I guess this is similar for all interpreted, not compiled languages like PHP, Python, JavaScript etc.
    There are plenty of commercial applications and packages built with these.

    You can use the obfuscation libraries for JavaScript, there are few.

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    Quote Originally Posted by darrylmg View Post
    Something I've never understood about NodeJS is if you build something that is great and you want to sell as a product, how do you protect it from being blatantly copied?
    I seem to remember I had the same thoughts about ASP many years ago.
    Does this limit the usefulness or is there some sort of obfuscation that can be applied?
    Assuming you're referring to the server-side code (the code which renders the web page) and not the client-side code (the HTML/CSS/Javascript that gets downloaded and executed in the user's web browser), then the end-user will not have access to it.

    As long as you're hosting your server-side code in a safe place, e.g. a password-protected hosting account or cloud hosting service, then no one should be able to access your server-side code but you.

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    Quote Originally Posted by jconway View Post
    Assuming you're referring to the server-side code (the code which renders the web page) and not the client-side code (the HTML/CSS/Javascript that gets downloaded and executed in the user's web browser), then the end-user will not have access to it.

    As long as you're hosting your server-side code in a safe place, e.g. a password-protected hosting account or cloud hosting service, then no one should be able to access your server-side code but you.
    Thanks. Yes, all the server side stuff.
    What you're saying is the only products you can safely write and sell are SaaS?

    Because anything which would require deployment of the server side stuff on a client's infrastructure, would be easily stolen.

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    Quote Originally Posted by darrylmg View Post
    Thanks. Yes, all the server side stuff.
    What you're saying is the only products you can safely write and sell are SaaS?
    I mean, if you wanted to just charge a one-off fee and grant them unlimited usage of your server-side app, through a secure API, then you could do that. Your app code would remain server-side and controlled by you. You would simply guarantee that following the purchase they would have unlimited access to that version of the app running server-side. However I imagine most customers would prefer a SaaS business model, if they can't download and install the software on their local machines.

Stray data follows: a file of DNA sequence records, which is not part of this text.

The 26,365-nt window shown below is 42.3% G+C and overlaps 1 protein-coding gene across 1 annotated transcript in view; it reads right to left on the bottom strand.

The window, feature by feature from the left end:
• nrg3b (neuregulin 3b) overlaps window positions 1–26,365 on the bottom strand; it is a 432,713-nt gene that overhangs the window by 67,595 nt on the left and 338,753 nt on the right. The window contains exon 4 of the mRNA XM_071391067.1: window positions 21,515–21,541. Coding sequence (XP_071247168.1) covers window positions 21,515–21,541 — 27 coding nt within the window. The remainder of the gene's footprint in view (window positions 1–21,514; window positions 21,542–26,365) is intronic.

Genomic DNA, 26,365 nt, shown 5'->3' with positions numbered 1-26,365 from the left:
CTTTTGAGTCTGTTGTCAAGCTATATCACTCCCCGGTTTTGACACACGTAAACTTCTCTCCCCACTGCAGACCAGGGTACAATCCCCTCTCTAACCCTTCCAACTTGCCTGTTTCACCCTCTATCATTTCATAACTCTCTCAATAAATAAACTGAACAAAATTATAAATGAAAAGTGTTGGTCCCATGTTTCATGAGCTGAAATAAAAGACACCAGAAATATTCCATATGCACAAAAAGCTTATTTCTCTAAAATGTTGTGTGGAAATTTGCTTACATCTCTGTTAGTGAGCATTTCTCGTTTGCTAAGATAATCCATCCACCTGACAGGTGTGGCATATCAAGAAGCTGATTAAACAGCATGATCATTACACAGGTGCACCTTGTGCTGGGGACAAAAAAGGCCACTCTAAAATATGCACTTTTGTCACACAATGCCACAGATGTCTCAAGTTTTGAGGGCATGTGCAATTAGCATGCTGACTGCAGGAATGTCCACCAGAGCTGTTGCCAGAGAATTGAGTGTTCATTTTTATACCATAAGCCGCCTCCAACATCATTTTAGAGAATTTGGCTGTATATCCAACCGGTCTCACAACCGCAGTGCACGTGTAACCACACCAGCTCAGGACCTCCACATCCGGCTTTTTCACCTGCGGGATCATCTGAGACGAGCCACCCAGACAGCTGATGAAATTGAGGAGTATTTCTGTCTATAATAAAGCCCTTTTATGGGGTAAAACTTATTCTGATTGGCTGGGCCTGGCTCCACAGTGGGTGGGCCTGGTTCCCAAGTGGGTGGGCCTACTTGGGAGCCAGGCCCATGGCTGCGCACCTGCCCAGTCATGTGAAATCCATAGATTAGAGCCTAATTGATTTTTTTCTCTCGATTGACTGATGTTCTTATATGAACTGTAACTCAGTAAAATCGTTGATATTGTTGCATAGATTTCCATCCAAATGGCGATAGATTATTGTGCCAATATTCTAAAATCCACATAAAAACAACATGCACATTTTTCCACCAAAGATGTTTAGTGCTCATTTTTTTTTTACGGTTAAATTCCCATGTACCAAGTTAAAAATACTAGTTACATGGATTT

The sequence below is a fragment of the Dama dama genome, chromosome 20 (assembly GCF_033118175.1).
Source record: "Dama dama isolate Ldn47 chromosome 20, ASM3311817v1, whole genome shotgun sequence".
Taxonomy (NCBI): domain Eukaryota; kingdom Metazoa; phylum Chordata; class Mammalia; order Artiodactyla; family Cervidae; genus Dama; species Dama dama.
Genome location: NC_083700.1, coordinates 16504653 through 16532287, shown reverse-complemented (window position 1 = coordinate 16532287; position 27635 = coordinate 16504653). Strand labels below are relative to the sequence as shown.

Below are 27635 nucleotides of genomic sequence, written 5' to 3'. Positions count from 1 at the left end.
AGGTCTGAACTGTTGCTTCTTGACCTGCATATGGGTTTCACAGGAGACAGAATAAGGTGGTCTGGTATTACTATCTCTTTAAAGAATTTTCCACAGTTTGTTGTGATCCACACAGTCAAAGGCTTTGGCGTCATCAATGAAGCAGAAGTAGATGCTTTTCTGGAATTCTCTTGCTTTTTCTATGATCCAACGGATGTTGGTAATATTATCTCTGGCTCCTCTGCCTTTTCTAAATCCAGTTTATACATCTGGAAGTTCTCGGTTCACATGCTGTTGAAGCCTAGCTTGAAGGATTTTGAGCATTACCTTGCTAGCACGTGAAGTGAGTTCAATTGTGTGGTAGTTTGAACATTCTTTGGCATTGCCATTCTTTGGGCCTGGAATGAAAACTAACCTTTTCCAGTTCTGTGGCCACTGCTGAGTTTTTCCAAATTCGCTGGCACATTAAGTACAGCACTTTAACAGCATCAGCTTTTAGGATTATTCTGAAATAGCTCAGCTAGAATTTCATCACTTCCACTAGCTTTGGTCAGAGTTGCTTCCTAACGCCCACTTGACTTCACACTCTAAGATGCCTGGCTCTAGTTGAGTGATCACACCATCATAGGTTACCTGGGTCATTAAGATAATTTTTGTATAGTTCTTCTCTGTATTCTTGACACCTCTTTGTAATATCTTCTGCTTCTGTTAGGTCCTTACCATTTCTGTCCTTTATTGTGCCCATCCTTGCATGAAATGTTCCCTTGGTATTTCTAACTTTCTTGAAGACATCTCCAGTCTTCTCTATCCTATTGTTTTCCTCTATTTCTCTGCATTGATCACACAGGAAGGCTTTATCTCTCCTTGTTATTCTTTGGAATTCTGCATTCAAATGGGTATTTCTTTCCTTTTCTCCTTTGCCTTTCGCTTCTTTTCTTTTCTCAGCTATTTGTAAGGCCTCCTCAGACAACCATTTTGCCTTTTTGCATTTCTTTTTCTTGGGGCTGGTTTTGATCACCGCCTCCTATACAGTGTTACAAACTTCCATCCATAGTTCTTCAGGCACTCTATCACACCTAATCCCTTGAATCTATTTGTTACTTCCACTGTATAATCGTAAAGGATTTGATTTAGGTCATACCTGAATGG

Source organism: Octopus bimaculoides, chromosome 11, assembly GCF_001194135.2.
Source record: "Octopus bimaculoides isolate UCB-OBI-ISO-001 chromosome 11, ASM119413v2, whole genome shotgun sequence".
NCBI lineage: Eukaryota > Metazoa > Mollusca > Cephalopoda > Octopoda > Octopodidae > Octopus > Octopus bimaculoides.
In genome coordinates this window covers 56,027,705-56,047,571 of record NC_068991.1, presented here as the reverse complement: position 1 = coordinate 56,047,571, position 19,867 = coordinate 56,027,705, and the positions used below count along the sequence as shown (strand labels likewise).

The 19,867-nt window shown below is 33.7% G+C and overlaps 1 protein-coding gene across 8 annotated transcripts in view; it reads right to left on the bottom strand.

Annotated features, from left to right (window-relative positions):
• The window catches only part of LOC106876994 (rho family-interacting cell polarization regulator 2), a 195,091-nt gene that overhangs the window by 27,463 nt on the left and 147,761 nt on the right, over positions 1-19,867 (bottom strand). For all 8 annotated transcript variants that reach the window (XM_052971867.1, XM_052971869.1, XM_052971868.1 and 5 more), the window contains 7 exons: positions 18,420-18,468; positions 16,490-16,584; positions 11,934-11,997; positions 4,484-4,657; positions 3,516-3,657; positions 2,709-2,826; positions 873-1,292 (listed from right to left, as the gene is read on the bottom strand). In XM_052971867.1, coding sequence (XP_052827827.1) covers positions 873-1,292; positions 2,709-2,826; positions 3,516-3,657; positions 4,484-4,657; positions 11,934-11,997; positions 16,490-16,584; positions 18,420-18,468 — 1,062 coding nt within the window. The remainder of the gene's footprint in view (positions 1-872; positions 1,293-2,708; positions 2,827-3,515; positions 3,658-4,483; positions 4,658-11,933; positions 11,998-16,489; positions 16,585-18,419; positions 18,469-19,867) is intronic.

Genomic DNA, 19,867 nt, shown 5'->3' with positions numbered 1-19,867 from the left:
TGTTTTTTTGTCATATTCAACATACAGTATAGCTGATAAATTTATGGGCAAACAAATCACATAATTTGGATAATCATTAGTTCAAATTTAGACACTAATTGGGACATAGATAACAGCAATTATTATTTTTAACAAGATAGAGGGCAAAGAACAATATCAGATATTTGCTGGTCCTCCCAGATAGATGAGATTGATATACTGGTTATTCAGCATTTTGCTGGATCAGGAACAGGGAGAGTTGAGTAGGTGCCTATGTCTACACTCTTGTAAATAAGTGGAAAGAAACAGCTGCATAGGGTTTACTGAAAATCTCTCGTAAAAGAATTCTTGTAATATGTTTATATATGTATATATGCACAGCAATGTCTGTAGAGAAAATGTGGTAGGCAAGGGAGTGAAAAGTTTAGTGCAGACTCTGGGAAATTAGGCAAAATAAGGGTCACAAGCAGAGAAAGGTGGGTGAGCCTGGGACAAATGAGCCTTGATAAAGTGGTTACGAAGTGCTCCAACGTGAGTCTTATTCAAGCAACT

Quote Originally Posted by darrylmg View Post
    Because anything which would require deployment of the server side stuff on a client's infrastructure, would be easily stolen.
    Correct. Whoever has access to the server-side hosting/infrastructure will have access to your code.

    (Though I'm pretty sure there are ways of coding a back-end so that the source code can't readily be accessed even if the user does host the back-end themselves. Maybe certain configurations of .NET would allow you to distribute your code as a DLL that would run through IIS. But if we're talking NodeJS, it would definitely need the source code to operate, so you wouldn't be able to avoid your client having access.)

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    Quote Originally Posted by hungrybear View Post
    I guess this is similar for all interpreted, not compiled languages like Python
    I have a feeling Python typically compiles to bytecode. When you run a Python source program, it checks whether a matching bytecode image already exists. If there is one, it runs that rather than the source. Also I believe it will run the bytecode in the absence of a matching source file. This allows Python 'compiled' applications to be distributed.
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    Quote Originally Posted by Cirrus View Post
    I have a feeling Python typically compiles to bytecode. When you run a Python source program, it checks whether a matching bytecode image already exists. If there is one, it runs that rather than the source. Also I believe it will run the bytecode in the absence of a matching source file. This allows Python 'compiled' applications to be distributed.
    Are you certain Python gets compiled?
    I know you can make a Python script portable by wrapping it with the interpreter, but I honestly didn't imagine any bytecode was ever produced. If it was possible to produce bytecode then wouldn't people distribute some of their stuff as bytecode for performance reasons? I've not noticed any (could be me not being very observant though).